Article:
Have a listen to Dan Pritchett, Technical Fellow at eBay on why certain database constructs such as transactions and referential integrity are not the mandates that textbooks might indicate they should be... It comes down to the types of data, the volume of queries and business requirements. Balance those and it will lead you to pragmatic solutions, not dogmatic answers...

However, do not assume that keeping relationships in the BLL will protect your data. You cannot guarantee that future developers won't expose new APIs that bypass the BLL for "performance" reasons, or simple lack of understanding of your architecture...


The performance assumption on which the question is based is incorrect as a general rule. Usually if you require RI to be enforced then the database is the most efficient place to do it, NOT the application - otherwise the application has to requery more data in order to be able to validate RI outside the database.

Also, RI constraints in the database are useful for the query optimiser for making other queries more efficient. Integrity constraints in the application can't achieve that.

Lastly, the cost of maintaining integrity constraints in every application is generally more expensive and complex than doing it once in one place.


But Colonel Ingus, if you've got the customer with an id in the session you've already probed the database! The problem is when you then write your sales order away, but didn't attach it to a product because you didn't prob for a product. One way or another you'll end up with orphaned records, just like the very large company I'm currently working for has. We have customers with no history and history with no customers; customers with outstanding balances who've never bought anything and goods sold to customers who don't exist - interesting business concepts - and it keeps a team of very frustrated support staff in full time employment trying to sort it out. It would be far less expensive to have put RI on everything and bought a bigger box to sort out any perceived performance problems.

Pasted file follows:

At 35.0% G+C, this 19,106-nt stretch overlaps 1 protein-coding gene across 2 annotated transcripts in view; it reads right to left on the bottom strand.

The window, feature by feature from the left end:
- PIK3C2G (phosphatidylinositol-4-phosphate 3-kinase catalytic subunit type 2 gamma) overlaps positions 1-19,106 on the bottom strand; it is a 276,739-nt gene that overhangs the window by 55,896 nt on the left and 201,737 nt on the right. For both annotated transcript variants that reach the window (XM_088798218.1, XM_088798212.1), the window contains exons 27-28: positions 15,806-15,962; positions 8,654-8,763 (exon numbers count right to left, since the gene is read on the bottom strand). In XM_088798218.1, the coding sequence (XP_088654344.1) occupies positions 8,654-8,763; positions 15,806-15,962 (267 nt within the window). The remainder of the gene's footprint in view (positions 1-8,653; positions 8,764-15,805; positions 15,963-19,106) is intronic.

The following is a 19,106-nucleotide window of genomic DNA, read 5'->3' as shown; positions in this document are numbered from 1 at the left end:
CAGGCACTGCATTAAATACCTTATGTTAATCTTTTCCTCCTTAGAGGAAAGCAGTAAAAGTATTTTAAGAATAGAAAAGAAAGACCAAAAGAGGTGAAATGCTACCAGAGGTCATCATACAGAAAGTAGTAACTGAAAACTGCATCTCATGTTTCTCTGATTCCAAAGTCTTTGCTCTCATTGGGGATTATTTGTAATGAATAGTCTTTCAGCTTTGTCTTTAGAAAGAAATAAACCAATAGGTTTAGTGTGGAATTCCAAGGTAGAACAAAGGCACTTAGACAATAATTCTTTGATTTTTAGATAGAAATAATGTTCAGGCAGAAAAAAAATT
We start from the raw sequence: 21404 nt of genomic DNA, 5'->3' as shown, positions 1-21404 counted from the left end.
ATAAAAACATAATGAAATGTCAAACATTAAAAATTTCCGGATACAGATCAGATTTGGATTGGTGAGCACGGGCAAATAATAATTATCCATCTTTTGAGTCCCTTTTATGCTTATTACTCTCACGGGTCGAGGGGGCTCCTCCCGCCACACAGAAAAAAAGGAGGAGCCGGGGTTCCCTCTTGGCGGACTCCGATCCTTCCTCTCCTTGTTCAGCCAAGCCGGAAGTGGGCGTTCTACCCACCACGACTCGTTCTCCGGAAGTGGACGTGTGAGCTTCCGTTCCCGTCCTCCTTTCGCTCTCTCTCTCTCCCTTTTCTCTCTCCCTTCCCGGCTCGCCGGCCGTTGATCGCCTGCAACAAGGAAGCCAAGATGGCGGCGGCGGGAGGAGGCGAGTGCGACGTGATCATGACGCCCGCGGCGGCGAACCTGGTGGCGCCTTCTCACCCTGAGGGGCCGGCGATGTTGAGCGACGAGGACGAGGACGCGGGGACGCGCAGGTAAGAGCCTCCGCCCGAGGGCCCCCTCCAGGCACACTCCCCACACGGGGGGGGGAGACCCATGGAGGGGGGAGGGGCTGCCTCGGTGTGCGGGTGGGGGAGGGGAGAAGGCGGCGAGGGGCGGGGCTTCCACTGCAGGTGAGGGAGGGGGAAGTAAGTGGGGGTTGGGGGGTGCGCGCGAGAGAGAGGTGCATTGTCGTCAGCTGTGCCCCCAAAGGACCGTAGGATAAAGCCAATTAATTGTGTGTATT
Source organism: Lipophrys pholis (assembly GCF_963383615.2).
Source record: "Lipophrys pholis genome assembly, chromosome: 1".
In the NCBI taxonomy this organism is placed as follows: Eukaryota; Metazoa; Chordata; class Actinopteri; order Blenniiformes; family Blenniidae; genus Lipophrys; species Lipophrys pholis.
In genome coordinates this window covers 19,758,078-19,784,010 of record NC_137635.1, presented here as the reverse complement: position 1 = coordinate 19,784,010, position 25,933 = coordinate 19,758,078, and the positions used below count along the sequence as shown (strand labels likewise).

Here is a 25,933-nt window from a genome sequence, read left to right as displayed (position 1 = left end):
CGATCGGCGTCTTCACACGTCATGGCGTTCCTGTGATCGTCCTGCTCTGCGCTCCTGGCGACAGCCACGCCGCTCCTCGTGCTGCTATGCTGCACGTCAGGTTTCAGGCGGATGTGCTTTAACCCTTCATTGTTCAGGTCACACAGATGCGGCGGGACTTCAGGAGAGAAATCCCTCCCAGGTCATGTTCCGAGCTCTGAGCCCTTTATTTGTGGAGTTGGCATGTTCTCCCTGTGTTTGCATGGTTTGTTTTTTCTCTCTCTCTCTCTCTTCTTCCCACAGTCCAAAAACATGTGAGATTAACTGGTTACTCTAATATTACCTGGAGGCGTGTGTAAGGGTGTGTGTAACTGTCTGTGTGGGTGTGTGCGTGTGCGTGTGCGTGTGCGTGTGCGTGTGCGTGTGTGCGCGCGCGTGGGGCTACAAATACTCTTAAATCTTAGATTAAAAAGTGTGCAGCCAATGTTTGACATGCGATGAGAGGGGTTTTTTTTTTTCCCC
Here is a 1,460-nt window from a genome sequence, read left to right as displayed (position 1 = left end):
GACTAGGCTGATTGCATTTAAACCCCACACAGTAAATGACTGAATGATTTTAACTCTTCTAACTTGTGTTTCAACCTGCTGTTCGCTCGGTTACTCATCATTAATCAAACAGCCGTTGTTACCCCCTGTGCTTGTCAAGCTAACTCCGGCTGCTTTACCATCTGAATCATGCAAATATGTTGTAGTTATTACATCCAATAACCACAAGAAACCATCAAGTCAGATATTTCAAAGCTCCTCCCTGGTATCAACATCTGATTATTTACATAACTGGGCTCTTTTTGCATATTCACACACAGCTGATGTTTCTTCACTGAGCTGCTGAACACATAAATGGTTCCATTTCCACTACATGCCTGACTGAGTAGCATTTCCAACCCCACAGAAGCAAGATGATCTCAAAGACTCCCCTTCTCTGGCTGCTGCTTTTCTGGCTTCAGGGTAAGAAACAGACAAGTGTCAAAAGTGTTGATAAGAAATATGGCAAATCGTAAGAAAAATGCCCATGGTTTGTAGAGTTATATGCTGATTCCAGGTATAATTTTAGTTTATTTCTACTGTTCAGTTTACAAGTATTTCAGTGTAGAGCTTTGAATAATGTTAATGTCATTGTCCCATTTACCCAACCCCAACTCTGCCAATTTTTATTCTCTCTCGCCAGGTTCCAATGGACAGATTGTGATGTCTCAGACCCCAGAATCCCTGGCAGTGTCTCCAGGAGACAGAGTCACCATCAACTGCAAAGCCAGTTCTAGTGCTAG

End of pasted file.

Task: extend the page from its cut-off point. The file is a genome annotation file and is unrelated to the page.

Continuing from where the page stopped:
A lot has already been said about the fact that the DB should be the final place to validate/control your constraints (and I couldn't agree more)

If the data is important, then your application won't be the last to access the database and it won't be the only one.

But there is another very important fact about referential integrity (and other constraints): it documents your datamodel and makes the dependencies between the tables explicit.

As far as performance is concerned, defining FKs (or other constraints) in the database can make things even faster in certain cases, because the DBMS can rely on the constraints and make approriate optimizations.


It depends on the data, if its highly transactional data such as business transactions and what not where frequent updates are happening then enforcing the business rules in the database is extremely important.. But for everything else the performance impact may not be worth it..


What paxdiablo and dportas said. And my two cents. There are two other considerations.

In order to validate referential integrity for a new insert, you have to do a probe into the database to verify that the reference is valid. You just nullfied the performance gain that led you to want to enforce integrity in the application. It's actually faster to let the DBMS enforce referential integrity.

Beyond that, consider the case where you have more than one application all reading and writing data in a single database. If you enforce referential integrity in the business application layer, you have to make sure that all of the applications do things right. Otherwise, some aberrant application could store invalid refrences, and the problem could surface when a different application went to use the data. That's a real mess. Better to have the DBMS enforce the data rules for all the applications.


If you are maintaining the relationships in the business layer, you can guarantee that a few years down the pike you will have bad data in the database. The business layer is the worst possible place to do that.

Further, when you replace the business layer with something else you have to redefine all these things. Datbases often outlast the original application they are written for by many years, put the correct realtionships and constraints in the datbase where they belong.


What happens when you try to insert a record into the database and it fails referential integrity? You get an error from the database. Then you have to change your code so that it doesn't try to insert invalid data. To avoid ref integrity errors your code MUST know which data is which. Therefore, referential integrity is useless.

Walter Mitty said "In order to validate referential integrity for a new insert, you have to do a probe into the database to verify that the reference is valid." Sigh... this is complete nonsense. If I have a Customer object in the session (that's memory, aka RAM for some of you fellas), I know the Customer's ID and can use it to insert a SalesOrder object. There is no need to look up the Customer.

I am on a system now with tight Referential Integrity and Hibernate wrapped around it with its gross tenticles. It's the slowest system I have ever seen. I did not design it and if I had, it would be many times faster AND easier to maintain. Hibernate sucks.